​Final financing in place for Mexico's largest solar plant

Image: Acciona Energia

Final financing for construction of Mexico’s largest solar power plants has been arranged and the 404 megawatt (MW) plant, one of the largest in Latin America, is slated to begin operating in early 2019.

The project is just the latest to get the green light, in a country where there were few large solar projects in operation until reform in the country’s electricity market led to a boom in solar installations, now slated to generate 5,000 MW by 2020, up from 150 MW two years ago.

Spanish-based Acciona Energia, one of the world’s largest renewable power companies, and Mexican partner Tuto Energy, have finalized financing of US$264 million for the project, located in the Mexican-U.S. border state of Sonora.

The companies’ repayment of the financing is set for a term of 18 years.

Construction of the Puerto Libertad plant began in February.

About 229 MW of power from the plant has been sold, on a long-term contract basis, to the Federal Electricity Commission (CFE), the former power sector monopoly. Another 114 MW will be sold to private companies, with another 61 MW destined for the wholesale electricity market, which was recently established.

Before the reform of the electricity sector, which began five years ago, CFE dominated the generation, transmission and distribution of electricity in Mexico.

Total generation of about 60,000 MW was controlled by CFE, either directly or through long-term power purchase contracts About 80 per cent of that electricity was generated by fossil fuels, with some hydro and nuclear power as well.

The government anticipates total power generation will almost double by 2030, with more than 40 per cent coming from renewables such as solar and wind.

The Puerto Libertad plant will be equipped with 1,222,800 polycrystalline silicon panels, mounted on horizontal tracking structures.

The total solar capture surface will be 2.4 square kilometres, equivalent to 333 soccer fields. It will be capable of supplying the electricity demand of 583,000 Mexican homes.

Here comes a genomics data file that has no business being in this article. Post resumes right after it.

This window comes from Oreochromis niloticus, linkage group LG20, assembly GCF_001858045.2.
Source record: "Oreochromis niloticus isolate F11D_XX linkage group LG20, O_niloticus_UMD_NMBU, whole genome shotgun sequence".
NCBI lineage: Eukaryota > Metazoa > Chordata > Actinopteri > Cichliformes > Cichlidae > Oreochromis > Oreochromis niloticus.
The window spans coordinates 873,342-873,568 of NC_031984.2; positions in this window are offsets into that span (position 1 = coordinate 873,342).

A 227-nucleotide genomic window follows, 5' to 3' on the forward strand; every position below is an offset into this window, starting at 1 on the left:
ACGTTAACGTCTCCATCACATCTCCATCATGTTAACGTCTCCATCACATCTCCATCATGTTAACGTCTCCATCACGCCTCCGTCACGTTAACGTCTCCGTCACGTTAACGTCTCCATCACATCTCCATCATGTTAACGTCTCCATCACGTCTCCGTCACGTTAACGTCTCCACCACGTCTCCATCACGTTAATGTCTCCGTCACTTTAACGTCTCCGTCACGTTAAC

The developers of the project say it will prevent 925,443 tonnes of carbon dioxide from being emitted into the atmosphere.

It will create 500 construction jobs and 38 permanent ones.

The executive secretary of the Mexican Solar Energy Association (Asolmex) credited both the electricity sector reforms and Mexico’s sun-drenched climate with the solar boom.

“By 2019 or 2020, when construction will be finished on almost 40 plants, we’ll be generating some 5,000 MW, with an investment of US$5 billion,” said Israel Hurtado.

There have been three auctions focused on the renewables sector, with more planned.

The plummeting cost of solar panel technology has also helped lead to the boom, Hurtado said.

The solar group estimates the new solar plants will add US$1 billion to the country’s gross domestic product and create 13,000 permanent jobs.

Italy-based Enel Group, one of Mexico’s largest renewable power producers, also recently announced an agreement with CFE that will lead to expansions of its existing solar power farms. That will add 96 MW of solar power to the grid, as well as 11 MW from an existing wind power plant.

Despite the dramatic shift to solar in Mexico, natural gas will dominate the country’s power sector far into the future, a recent study concluded.

The report, by McLean, Virginia-based FTI Consulting, predicts gas will be responsible for 55 per cent of the country’s total power consumption by 2030, which will represent more than a doubling of current gas consumption. Most of that gas will be consumed in the country’s power sector, since few Mexican homes have access to gas.

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